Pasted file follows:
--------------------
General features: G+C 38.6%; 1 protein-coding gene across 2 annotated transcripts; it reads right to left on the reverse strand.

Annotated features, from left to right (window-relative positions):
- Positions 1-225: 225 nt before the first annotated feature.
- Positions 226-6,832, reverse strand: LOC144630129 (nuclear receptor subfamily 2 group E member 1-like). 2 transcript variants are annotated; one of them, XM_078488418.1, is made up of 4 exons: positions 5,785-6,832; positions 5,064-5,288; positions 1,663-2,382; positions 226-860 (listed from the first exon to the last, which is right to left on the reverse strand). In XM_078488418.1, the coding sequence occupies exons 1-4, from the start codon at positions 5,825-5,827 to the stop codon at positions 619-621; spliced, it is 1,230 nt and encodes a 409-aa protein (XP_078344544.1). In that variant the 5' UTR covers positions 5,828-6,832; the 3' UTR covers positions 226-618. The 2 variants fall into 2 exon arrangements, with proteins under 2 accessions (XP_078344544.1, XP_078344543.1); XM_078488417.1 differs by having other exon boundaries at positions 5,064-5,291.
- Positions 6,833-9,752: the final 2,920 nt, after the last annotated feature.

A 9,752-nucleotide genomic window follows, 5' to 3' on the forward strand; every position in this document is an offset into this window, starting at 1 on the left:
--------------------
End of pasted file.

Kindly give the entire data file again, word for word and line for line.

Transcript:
General features: G+C 38.6%; 1 protein-coding gene across 2 annotated transcripts; it reads right to left on the reverse strand.

Annotated features, from left to right (window-relative positions):
- Positions 1-225: 225 nt before the first annotated feature.
- Positions 226-6,832, reverse strand: LOC144630129 (nuclear receptor subfamily 2 group E member 1-like). 2 transcript variants are annotated; one of them, XM_078488418.1, is made up of 4 exons: positions 5,785-6,832; positions 5,064-5,288; positions 1,663-2,382; positions 226-860 (listed from the first exon to the last, which is right to left on the reverse strand). In XM_078488418.1, the coding sequence occupies exons 1-4, from the start codon at positions 5,825-5,827 to the stop codon at positions 619-621; spliced, it is 1,230 nt and encodes a 409-aa protein (XP_078344544.1). In that variant the 5' UTR covers positions 5,828-6,832; the 3' UTR covers positions 226-618. The 2 variants fall into 2 exon arrangements, with proteins under 2 accessions (XP_078344544.1, XP_078344543.1); XM_078488417.1 differs by having other exon boundaries at positions 5,064-5,291.
- Positions 6,833-9,752: the final 2,920 nt, after the last annotated feature.

A 9,752-nucleotide genomic window follows, 5' to 3' on the forward strand; every position in this document is an offset into this window, starting at 1 on the left: